WORCESTER – After nearly a year of crafting the document, two city groups are poised to submit the district’s first long-term strategic plan in a quarter-century to a School Committee that, according to some members, may not be completely sure yet what to do with it.

"I don’t know how we’re going to attack this," said committee member Jack Foley, who added that the strategic plan is nonetheless a much-needed guide for a school department that hasn’t updated its long-term plan since before the state’s last major education reform in 1993.

Announced by the Worcester Education Collaborative and Worcester Regional Research Bureau last June, the plan is the product of an unusual development process that saw the district take a back seat to community leaders as the primary planners. While some school officials, such as Superintendent Maureen Binienda, did serve on the advisory committee and other subpanels that oversaw the project, the School Committee next month will receive a document that they did not play a major role in putting together.

Consequently, some committee members are balking at the idea of simply approving the plan right away, envisioning instead a process through which the committee and its various standing committees pore over the proposal, perhaps approving bits and pieces of it over time.

Committee member Brian O’Connell, for instance, has put a request on Thursday's committee meeting agenda calling for the strategic plan’s various recommendations to be assigned to appropriate standing committees for further analysis.

"I wouldn’t want us to rubber stamp it when it’s first presented to us," he said, later adding he would oppose a request to immediately approve the document.

Other committee members this week had similar reservations, saying that while they generally like the plan that’s been presented so far, there are also pieces of it they may not agree with. Committee member Dianna Biancheria said she’d prefer to consider the strategic plan a living document, for example, which school officials could return to and update over time as needed.

For those reasons, some committee members said they were surprised to see the plan included in the school department’s fiscal 2019 budget book that was released Friday. While the publication does not suggest that the plan has been adopted by the School Committee, it does endorse it, saying "the intentional implementation of the strategic plan will launch a new era for the district."

That description is accompanied by a list of the five goals included in the draft version of the strategic plan unveiled last month.

Ms. Binienda, who acknowledged the plan still has to be approved by the School Committee, said it was included in the budget guide "so that people know these are our goals" as a system, as well as "to show what the community wants," based on the fact it was designed with community input.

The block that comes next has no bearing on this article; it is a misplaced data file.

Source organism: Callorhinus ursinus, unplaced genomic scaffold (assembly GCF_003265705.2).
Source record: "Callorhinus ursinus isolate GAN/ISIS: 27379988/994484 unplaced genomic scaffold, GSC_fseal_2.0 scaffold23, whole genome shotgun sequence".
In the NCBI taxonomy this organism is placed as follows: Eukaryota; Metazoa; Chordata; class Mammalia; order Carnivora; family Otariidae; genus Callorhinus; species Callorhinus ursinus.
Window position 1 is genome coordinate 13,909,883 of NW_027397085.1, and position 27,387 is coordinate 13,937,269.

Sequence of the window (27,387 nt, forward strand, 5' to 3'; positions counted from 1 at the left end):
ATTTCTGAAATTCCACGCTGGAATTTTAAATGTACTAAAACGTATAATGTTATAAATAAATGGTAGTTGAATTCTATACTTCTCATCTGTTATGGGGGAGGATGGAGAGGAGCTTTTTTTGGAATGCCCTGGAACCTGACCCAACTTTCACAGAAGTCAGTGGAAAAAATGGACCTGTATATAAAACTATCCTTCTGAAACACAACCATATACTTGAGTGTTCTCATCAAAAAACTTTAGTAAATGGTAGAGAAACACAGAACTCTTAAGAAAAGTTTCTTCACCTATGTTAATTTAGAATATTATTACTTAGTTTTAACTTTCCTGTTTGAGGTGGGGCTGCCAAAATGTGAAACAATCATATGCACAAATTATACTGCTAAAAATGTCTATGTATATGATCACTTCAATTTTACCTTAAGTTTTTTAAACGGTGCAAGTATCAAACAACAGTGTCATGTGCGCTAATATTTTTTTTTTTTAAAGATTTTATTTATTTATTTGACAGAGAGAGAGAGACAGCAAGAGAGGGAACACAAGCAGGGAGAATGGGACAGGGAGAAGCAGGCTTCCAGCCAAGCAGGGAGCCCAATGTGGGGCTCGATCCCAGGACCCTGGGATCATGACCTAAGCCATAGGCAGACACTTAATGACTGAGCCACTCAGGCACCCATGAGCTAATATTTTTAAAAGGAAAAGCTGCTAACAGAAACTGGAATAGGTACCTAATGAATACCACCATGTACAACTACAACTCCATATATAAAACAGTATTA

Some committee members didn’t see a problem with the plan being included in the budget book, so long as its inclusion doesn’t imply parts of the budget will be automatically allocated to fulfilling its recommendations this year.

"To me, it’s a no-brainer," committee member John Monfredo said, alluding to the fact that school officials largely already agree on the broader directions the strategic plan is pointing the district in.

Ms. Biancheria, on the other hand, questioned the move: "I would have preferred it not to be in there – it’s not approved," she said.

But Ms. Biancheria and other committee members also said they see potential in the plan, which if approved would act as a comprehensive guide for the district’s goal-setting and decision-making in the coming years. The plan covers a range of topics. In some areas it reaffirms the school department’s existing approaches to delivering education, while in others it proposes specific new initiatives like an "incubation hub" school innovation zone and an advanced learners academy.

"I’m pretty happy with the plan in general," said committee member Dante Comparetto, who mentioned he feels the document makes greater acknowledgement of the city’s changing student demographics, for example.

"I think that much of what is part of the strategic plan are items and issues that have been a part of what has been worked on for many years but in a much more focused way with concrete benchmarks and timelines," said committee member Molly McCullough.

But other committee members also wondered how much of the plan realistically could be achieved without solving the largest obstacle they see facing the school system: systemic underfunding by the state.

"I do think, as I’ve said from the beginning, one of the key issues here, and one we have to push even more than they push it (in the plan), is the funding" dilemma, Mr. Foley said, referring to an ongoing push by Worcester and other districts to get the state Legislature to fix the state’s outdated school funding formula. "We’ve got to keep the focus on that."